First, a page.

How to winterise your BBQ
It doesn’t take a genius to work out Winter is nearly here: the days are shorter, its getting colder, rain and even snow in some places too. However, for many Kiwis, it’s also the time when eating alfresco and cooking on the BBQ becomes a thing of the past and the BBQ is put in hibernation. Lucky for us Kiwis the cold harsh winters are never lengthy and before long you can drag the trusty BBQ out and, tentatively lift the lid up and discover creepy crawlies, rust and, even worse did it just not start-up, so you had to buy a new one?
If you answered, yes –then it is time to put some elbow grease into cleaning your BBQ using the following method.
Cook Off the Excess
Fire up the BBQ (don’t be tempted to put food on it). Pre-heating the BBQ will make it much easier to scrap off any excess char or food left over from previous flame ups. After 10 to 15 minutes turn the gas off either by turning the valve on either propane tank or gas line. Now it’s time to get your back into it, and start cleaning from the inside out.
Clean the inside of the BBQ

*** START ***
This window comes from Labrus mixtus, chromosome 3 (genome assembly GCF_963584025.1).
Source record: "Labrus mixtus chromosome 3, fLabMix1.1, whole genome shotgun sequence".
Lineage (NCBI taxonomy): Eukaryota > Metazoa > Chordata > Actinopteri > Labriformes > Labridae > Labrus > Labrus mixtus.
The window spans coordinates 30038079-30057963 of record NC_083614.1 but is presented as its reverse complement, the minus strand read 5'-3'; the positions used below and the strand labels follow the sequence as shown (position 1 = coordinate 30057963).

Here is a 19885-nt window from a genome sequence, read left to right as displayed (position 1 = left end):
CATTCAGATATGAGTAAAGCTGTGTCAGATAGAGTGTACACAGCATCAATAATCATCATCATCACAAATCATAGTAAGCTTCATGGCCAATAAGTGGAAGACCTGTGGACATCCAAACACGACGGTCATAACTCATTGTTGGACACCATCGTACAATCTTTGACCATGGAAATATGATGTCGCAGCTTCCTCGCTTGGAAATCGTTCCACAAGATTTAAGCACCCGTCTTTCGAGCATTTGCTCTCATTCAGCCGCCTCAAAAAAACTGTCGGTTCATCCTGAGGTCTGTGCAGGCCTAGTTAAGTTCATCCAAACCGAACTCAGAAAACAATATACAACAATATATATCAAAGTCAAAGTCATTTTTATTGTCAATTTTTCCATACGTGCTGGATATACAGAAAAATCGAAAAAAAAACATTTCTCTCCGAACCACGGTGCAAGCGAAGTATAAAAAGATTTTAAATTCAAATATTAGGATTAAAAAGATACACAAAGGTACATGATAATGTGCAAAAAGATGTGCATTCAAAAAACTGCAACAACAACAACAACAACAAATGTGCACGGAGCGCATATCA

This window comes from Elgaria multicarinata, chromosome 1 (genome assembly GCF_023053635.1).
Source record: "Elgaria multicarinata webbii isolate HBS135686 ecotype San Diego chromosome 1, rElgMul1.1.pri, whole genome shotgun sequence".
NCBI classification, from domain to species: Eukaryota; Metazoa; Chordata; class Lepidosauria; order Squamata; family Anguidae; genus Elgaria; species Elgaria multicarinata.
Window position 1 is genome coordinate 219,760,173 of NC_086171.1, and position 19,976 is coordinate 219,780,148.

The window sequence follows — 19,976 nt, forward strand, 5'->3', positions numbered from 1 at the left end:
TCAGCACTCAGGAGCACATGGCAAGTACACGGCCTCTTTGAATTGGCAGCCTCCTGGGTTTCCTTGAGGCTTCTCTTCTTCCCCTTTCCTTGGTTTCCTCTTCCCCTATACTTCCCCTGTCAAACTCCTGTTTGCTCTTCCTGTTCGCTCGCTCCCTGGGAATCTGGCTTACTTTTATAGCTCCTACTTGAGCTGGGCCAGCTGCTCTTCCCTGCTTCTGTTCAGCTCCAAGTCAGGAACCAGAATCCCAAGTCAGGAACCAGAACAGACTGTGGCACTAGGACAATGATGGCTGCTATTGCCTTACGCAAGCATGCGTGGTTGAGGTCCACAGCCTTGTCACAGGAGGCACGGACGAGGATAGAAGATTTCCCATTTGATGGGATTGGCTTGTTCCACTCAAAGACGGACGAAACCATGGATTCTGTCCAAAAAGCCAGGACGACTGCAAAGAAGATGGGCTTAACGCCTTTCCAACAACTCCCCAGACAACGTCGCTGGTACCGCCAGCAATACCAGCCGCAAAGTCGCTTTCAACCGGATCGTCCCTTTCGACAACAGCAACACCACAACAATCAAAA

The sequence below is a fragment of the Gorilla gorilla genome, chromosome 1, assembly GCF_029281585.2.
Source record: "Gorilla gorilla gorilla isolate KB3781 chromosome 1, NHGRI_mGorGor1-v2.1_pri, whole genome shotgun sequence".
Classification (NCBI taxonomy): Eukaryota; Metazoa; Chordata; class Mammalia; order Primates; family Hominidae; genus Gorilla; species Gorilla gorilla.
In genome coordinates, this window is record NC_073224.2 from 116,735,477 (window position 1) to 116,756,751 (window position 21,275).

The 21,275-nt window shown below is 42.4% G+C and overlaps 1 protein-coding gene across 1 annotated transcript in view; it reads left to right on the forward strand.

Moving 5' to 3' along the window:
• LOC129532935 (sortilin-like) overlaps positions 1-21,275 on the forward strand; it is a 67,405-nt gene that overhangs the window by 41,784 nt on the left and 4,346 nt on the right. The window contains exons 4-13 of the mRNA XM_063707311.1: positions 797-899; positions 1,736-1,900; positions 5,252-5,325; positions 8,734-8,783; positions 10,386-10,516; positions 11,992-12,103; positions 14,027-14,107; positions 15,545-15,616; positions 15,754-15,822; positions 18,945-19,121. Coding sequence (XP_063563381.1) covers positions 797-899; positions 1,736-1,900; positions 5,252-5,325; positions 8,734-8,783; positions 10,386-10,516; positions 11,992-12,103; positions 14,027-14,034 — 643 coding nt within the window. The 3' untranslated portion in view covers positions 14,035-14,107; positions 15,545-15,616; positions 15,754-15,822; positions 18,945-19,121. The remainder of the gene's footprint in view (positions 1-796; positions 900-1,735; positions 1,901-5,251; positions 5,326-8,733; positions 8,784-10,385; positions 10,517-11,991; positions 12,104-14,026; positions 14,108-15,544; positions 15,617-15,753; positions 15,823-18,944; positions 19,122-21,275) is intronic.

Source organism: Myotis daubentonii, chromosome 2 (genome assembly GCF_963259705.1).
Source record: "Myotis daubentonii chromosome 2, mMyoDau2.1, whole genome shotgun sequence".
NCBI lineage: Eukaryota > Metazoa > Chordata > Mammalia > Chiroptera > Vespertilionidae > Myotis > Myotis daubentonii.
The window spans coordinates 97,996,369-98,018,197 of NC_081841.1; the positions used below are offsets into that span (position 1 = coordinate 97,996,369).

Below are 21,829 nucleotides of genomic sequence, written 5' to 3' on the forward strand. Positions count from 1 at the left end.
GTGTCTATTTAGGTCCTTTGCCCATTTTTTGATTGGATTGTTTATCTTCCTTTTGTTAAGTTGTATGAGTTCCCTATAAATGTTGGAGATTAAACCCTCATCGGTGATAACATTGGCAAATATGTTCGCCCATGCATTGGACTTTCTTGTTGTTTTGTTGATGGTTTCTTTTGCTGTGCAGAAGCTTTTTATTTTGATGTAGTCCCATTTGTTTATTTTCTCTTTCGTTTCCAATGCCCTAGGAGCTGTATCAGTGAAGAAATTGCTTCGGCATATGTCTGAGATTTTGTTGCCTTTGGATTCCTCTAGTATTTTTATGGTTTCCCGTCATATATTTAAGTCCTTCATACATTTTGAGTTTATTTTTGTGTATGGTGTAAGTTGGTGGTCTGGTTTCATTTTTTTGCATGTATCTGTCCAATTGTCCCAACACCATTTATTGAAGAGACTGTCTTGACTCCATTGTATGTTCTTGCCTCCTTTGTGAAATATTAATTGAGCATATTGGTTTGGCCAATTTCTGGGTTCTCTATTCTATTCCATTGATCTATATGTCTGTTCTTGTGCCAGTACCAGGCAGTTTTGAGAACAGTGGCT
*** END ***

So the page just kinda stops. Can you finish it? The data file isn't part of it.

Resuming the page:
While it’s still warm, get your wire brush and dip it into the hot soapy water in the bucket or simply use a non-toxic BBQ degreaser. Once the BBQ has cooled down wipe the grills down with a damp cloth. Make sure to rinse it thoroughly as you don’t want any suds to stick. Then go in deep, remove the grates and clean deflectors and clean with hot soapy water.
Cleaning the valves will help to prevent weak or uneven burning when you fire it up later in the year. Additionally, use this as an opportunity to clean the base and underside of the lid. You want to ensure no scrap of food is left, as you may have some unwelcome visitors when you next open the BBQ.
Here’s an extra tidbit for ya: use cooking oil to coat the burners and grill as it will help to repel moisture - in turn preventing rust.
Clean the outside of the BBQ
The state of the outside of the BBQ matters just as much as on the inside – as looks matter. To prevent scratches on the surface use a cloth and warm water, you may want to fill your bucket up again. Once all the outside grease is off, it may be good just to wipe the BBQ off with an old towel or give it a buff to give your old friend that good as new look. It’s also a good idea to get a cover for your BBQ as it will help to keep it looking shiny and bright.
Store it inside
This is probably the most important piece of advice for keeping your BBQ looking spick and span, as well as protected, keep it inside – a garage and/or garden shed will do. If you don’t have one of them as you cook from the balcony of your Central City Apartment, then try to keep it under as much shelter as possible. You don’t want all your hard work ruined as you’ve probably spent about half an hour emptying and filling countless buckets as well as scrubbing to your heart’s content.
While you're at it, it's a good time to make sure all of your stuff is protected from the unpredictable kiwi winter. AMI offers contents insurance for all your stuff and you can get a quote and buy online.